Journal Article

Depression of sink activity precedes the inhibition of biomass production in tomato plants subjected to potassium deficiency stress

S. Kanai, K. Ohkura, J. J. Adu-Gyamfi, P. K. Mohapatra, N. T. Nguyen, H. Saneoka and K. Fujita

in Journal of Experimental Botany

Published on behalf of Society for Experimental Biology

Volume 58, issue 11, pages 2917-2928
Published in print August 2007 | ISSN: 0022-0957
Published online July 2007 | e-ISSN: 1460-2431 | DOI: http://dx.doi.org/10.1093/jxb/erm149

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Tomato [Solanum lycopersicum (formerly Lycopersicon esculentum) L. cv. Momotarou] plants were grown hydroponically inside the greenhouse of Hiroshima University, Japan. The adverse effects of potassium (K) deficiency stress on the source–sink relationship during the early reproductive period was examined by withdrawing K from the rooting medium for a period of 21 d. Fruits and stem were the major sink organs for the carbon assimilates from the source. A simple non-destructive micro-morphometric technique was used to measure growth of these organs. The effect of K deficiency was studied on the apparent photosynthesis (source activity), leaf area, partitioning 13C, sugar concentration, K content, and fruit and stem diameters of the plant. Compared with the control, K deficiency treatment severely decreased biomass of all organs. The treatment also depressed leaf photosynthesis and transport of 13C assimilates, but the impact of stress on these activities became evident only after fruit and stem diameter expansions were down-regulated. These results suggested that K deficiency diminished sink activity in tomato plants prior to its effect on the source activity because of a direct effect on the water status of the former. The lack of demand in growth led to the accumulation of sugars in leaves and concomitant fall in photosynthetic activity. Since accumulation of K and sugars in the fruit was not affected, low K levels of the growing medium might not have affected the fruit quality. The micro-morphometric technique can be used as a reliable tool for monitoring K deficiency during fruiting of tomato. K deficiency directly hindered assimilate partitioning, and the symptoms were considered more detrimental compared with P deficiency.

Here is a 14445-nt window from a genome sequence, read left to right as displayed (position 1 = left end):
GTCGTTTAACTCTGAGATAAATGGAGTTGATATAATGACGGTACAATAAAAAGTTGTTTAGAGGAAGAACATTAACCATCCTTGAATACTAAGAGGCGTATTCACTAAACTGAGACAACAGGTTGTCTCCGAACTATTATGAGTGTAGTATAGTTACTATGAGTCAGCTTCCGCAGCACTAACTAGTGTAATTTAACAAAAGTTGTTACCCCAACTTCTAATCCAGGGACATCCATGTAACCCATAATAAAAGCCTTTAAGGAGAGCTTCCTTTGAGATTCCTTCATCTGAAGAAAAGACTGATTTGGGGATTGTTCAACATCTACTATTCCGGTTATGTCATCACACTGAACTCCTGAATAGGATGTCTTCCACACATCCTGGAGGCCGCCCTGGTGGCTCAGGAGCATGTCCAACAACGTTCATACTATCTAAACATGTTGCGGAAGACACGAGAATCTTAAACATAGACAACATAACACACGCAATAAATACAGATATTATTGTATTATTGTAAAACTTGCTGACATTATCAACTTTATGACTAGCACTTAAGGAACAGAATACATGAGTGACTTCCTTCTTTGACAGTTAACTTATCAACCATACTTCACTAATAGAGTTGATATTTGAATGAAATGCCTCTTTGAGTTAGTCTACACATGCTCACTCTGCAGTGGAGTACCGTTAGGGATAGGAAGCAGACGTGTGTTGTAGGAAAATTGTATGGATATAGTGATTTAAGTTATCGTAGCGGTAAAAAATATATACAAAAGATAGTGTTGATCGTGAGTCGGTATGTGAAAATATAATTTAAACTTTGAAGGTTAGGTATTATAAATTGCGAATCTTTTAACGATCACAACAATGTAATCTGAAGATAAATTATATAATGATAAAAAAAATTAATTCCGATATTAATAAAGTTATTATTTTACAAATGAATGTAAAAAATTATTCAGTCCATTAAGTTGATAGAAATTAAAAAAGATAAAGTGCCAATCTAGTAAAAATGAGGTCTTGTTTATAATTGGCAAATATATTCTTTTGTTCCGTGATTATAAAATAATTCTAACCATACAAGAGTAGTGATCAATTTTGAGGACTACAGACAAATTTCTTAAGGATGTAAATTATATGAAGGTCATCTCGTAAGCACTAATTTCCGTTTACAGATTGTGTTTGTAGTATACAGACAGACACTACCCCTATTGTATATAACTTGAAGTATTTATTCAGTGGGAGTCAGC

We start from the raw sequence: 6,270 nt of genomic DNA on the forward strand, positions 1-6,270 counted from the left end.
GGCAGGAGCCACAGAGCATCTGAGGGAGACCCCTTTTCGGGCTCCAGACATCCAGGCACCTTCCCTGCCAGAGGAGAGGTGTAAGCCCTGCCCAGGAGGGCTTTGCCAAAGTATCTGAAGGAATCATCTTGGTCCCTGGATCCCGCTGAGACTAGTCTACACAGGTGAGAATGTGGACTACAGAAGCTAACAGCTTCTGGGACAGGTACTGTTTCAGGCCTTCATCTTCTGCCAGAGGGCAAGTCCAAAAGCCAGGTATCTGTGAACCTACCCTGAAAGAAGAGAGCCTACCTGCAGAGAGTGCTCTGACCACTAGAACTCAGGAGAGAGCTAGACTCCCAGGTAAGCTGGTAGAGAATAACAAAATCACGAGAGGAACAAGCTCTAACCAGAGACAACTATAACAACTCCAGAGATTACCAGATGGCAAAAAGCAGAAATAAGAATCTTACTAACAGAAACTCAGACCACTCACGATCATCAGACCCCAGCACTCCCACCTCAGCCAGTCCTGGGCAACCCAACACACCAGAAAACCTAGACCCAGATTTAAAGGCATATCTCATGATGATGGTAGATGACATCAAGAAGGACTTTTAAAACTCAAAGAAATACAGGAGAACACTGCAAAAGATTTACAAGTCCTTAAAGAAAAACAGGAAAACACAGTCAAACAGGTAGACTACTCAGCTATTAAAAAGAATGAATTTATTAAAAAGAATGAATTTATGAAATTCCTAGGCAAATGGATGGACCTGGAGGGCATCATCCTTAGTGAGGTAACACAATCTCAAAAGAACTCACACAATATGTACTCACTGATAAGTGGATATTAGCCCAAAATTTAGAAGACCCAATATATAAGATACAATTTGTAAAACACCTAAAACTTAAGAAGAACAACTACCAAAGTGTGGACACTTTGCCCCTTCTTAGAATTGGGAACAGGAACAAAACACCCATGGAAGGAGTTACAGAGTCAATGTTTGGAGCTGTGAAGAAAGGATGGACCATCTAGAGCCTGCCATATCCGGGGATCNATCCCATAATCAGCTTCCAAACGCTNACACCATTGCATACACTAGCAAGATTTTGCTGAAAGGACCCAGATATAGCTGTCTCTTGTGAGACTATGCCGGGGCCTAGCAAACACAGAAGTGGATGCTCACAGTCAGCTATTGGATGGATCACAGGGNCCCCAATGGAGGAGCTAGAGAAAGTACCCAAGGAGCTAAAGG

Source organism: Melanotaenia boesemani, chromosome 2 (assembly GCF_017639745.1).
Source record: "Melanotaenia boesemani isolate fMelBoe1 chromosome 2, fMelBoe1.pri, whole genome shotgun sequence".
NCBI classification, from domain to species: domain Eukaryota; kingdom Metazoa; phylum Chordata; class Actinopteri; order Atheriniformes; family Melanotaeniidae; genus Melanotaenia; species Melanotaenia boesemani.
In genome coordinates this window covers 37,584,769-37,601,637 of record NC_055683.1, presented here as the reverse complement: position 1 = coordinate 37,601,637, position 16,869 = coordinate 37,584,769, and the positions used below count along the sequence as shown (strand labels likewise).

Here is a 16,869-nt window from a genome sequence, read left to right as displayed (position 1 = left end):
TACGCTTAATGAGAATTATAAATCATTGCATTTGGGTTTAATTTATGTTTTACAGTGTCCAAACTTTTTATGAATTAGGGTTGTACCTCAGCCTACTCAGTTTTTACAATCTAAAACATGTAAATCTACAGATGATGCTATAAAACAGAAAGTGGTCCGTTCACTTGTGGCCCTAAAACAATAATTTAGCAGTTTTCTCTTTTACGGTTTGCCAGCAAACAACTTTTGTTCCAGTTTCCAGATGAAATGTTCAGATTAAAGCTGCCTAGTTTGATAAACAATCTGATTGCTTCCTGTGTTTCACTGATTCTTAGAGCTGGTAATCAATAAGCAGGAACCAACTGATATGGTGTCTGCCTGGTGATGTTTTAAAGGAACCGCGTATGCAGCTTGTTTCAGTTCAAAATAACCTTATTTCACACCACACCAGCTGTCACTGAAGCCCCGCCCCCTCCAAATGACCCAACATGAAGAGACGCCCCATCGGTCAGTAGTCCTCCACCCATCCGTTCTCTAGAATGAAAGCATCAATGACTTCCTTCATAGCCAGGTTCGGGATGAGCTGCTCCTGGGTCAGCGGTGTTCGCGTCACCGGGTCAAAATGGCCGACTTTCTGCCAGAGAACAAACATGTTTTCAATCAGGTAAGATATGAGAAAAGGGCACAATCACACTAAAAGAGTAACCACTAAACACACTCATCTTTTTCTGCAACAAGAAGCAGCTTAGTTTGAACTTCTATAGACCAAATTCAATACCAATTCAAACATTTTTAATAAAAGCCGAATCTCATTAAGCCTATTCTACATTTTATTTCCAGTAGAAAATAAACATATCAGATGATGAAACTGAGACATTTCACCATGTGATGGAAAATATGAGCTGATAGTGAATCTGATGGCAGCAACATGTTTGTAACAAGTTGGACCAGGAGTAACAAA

Keywords: Fruit and stem diameter; partitioning; potassium; tomato; micro-morphometry

Journal Article.  5885 words.  Illustrated.

Subjects: Plant Sciences and Forestry

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